At CES 2017, the robotics category showcased 27 exhibitors at the Robotics Marketplace, but if you include drones and self-driving cars, robots had a much bigger presence at the show. Family robots and service robots were particularly widespread across the showroom floor, but as Tractica believes, the term “robot” is undergoing a change of definition, and now includes everything from self-driving cars to drones, all of which were on display at CES.
While the wearables market looks like it is entering a phase of maturity, robotics is entering a phase of experimentation and innovation. Both categories are at different stages of their market development curve, and CES 2017 provided some good overall indicators about where robotics might be headed.
Family robots were all over the exhibit floor at CES 2017. LG announced the Hub, Mayfield Robotics had Kuri, and Bosch had Mykie, all of which are new entrants in the family robot space. There is also increasing activity from Chinese companies like Rokid, Zaijia, Kikoo and Moorebot. Baidu has partnered with Zaijia to offer a new robot called Xiaoyu, with Baidu providing its Duer OS software engine and artificial intelligence (AI) personal assistant that is China’s answer to Amazon Echo. It is clear that the success of Amazon Echo has spawned a new era in consumer robots with voice-based personal assistants getting a physical form factor. If the rumors of the new version of Echo having a screen are true, it will put Amazon front and center within the family robot market.
The family robot is essentially a hub that connects Internet of things (IoT) devices, music, and schedules, and creates a voice-based interface to the web. Voice is the key user interface that is revolutionizing how consumers interact with robots in the home. While Amazon and Google have a lead on voice and speech recognition, this feature is likely to become commoditized at the lower end, allowing for a mass market of voice-enabled family robot assistants. The next step is for voice capabilities to become sensitized to different languages and accents, allowing for European, Latin American, and Asian variants.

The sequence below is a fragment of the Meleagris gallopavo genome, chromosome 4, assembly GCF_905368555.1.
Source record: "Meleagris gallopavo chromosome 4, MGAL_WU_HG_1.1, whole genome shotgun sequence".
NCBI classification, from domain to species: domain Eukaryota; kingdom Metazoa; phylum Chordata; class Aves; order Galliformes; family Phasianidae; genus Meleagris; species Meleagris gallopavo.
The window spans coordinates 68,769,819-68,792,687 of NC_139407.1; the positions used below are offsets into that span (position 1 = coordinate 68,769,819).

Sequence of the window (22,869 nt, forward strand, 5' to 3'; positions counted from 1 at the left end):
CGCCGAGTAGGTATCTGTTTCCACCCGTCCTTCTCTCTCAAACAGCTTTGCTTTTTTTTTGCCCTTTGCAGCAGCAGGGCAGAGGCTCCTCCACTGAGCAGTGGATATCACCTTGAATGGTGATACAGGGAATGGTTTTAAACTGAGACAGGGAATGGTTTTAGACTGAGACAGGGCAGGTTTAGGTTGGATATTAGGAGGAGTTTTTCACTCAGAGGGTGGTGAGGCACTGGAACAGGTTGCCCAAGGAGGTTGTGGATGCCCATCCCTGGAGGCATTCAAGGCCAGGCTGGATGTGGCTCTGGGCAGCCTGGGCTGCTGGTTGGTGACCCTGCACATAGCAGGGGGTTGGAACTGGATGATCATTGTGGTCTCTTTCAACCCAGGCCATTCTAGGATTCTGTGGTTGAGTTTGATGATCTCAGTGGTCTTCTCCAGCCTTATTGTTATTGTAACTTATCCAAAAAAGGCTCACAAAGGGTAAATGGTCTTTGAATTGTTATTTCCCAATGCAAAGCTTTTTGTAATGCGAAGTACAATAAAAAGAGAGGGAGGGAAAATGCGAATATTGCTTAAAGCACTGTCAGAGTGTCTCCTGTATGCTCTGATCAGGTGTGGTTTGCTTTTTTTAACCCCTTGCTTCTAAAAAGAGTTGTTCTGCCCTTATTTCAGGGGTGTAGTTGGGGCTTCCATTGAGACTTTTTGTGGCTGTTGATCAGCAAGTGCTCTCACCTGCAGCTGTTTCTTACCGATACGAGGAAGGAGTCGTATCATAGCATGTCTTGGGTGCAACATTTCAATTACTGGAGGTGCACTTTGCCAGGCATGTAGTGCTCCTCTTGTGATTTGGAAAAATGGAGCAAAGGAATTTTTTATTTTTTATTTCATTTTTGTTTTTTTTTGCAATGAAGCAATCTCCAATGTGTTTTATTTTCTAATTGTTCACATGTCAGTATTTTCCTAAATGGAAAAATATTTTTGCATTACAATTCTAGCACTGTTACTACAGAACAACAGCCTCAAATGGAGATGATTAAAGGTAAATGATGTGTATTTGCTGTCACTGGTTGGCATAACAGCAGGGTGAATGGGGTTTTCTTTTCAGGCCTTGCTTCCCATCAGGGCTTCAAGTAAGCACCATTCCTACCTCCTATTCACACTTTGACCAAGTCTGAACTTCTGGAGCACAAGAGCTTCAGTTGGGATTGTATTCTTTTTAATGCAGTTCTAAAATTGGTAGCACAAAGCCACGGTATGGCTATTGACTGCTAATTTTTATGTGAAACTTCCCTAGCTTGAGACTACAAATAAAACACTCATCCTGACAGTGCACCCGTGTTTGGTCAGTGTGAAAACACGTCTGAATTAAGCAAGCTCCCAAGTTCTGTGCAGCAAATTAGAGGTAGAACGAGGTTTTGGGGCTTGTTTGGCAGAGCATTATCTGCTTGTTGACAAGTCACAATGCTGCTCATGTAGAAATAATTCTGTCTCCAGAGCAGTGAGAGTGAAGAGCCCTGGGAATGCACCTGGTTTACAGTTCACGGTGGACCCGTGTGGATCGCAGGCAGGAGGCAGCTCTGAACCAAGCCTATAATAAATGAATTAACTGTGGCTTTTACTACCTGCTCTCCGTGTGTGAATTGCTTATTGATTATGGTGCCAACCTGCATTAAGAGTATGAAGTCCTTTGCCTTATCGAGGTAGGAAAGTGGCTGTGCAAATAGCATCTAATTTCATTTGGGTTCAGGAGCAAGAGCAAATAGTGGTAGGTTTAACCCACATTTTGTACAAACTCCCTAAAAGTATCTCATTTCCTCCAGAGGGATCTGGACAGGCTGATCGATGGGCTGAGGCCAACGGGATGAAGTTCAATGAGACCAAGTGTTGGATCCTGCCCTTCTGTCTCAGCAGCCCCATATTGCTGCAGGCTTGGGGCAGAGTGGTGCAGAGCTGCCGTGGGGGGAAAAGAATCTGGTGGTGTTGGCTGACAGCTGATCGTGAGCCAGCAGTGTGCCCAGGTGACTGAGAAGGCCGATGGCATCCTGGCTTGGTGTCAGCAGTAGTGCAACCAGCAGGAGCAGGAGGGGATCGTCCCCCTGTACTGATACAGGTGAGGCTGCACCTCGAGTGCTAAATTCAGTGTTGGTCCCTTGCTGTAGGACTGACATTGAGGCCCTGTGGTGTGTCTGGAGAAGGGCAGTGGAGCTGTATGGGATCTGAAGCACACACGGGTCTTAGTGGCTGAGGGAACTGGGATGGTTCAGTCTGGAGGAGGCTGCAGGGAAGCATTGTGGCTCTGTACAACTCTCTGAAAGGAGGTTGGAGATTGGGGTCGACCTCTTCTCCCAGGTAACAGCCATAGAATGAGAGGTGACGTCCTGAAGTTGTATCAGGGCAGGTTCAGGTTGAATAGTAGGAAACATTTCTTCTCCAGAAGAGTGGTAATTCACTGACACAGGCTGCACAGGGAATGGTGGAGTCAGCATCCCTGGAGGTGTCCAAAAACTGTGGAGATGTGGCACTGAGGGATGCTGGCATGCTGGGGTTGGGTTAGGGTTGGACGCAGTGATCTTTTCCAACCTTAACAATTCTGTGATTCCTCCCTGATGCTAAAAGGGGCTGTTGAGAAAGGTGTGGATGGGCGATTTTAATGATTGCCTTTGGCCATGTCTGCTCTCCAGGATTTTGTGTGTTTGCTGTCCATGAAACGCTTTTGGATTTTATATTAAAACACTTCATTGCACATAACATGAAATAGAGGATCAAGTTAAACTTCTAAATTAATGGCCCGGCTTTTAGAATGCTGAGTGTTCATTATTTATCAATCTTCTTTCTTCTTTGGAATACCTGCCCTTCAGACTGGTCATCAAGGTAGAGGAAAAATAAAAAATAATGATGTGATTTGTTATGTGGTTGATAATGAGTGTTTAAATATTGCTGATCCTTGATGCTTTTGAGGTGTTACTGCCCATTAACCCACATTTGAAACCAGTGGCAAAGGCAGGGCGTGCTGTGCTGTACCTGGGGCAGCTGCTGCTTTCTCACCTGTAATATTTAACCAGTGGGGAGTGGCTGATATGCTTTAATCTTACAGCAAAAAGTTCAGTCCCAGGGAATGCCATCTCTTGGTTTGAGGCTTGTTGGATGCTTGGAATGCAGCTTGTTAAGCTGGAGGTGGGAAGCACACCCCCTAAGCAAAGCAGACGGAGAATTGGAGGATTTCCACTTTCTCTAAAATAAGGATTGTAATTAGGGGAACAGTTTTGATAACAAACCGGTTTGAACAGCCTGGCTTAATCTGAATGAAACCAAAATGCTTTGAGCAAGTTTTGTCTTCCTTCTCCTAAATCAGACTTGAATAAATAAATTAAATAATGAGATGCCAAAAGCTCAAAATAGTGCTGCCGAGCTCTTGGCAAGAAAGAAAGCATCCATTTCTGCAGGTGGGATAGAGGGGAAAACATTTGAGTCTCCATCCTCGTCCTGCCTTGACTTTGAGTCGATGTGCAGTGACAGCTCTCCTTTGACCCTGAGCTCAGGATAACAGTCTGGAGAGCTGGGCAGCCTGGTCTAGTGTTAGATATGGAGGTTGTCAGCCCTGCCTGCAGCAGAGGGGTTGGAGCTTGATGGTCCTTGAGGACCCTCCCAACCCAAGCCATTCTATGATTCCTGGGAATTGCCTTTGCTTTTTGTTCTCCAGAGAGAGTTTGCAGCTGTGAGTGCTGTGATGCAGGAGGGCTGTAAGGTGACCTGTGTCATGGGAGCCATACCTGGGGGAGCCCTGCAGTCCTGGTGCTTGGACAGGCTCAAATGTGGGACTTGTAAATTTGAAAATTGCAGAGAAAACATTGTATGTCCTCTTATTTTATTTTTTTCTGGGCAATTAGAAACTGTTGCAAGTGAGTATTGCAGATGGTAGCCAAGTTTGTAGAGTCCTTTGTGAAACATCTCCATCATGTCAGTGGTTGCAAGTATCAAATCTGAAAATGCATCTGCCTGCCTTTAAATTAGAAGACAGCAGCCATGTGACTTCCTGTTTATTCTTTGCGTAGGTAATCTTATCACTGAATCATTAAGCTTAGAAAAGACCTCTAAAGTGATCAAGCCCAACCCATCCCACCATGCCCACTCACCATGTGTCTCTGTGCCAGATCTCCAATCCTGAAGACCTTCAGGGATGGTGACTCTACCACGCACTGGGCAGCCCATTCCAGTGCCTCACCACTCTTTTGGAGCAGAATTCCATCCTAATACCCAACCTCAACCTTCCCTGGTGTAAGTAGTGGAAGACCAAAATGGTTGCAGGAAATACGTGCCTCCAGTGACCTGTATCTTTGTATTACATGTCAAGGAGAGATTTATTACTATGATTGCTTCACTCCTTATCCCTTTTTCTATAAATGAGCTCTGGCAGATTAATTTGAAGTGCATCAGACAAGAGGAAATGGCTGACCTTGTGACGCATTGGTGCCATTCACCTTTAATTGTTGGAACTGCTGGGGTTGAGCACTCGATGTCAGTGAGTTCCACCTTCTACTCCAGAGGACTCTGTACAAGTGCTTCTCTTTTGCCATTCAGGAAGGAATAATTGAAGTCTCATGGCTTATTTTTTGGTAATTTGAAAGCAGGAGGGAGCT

Toy and Educational Robots
As for toy and educational robots, the Lego Boost is Lego’s entrance in the “educational robots that teach you to code” marketplace. This is different from Lego Mindstorms, which catered to the robot enthusiast, while Boost is targeted at young kids and teaching them to code. Chinese smartphone manufacturer Xiaomi debuted its Mi Bunny Robot Builder set priced at $72, which is significantly cheaper than most other toy and educational robots. Following Xiaomi’s success in the fitness tracker space, its entry in the toy robot space should not be taken lightly.
Service robots were also on display at CES 2017, although most of these felt gimmicky, rather than something likely to become a mass market phenomenon. LG announced airport robots, and companies like AvatarMind (iPal), Ubtech Robotics (Lynx), Future Robot (FURo-S), and Qihan (Sanbot) all had robots that could perform customer service functions in retail, hospitality, transport, and healthcare. SoftBank’s Pepper also made an appearance at CES 2017 and is the original service robot, having been deployed across Japan, Korea, Europe, and now in the United States. It is not surprising to see many more companies enter the service robot market, although based on the features showcased, most of them seem like imitations of Pepper in either functionality or form factor. Overall, the market is moving in the right direction, but it still needs to mature and add more differentiation and clearer value propositions.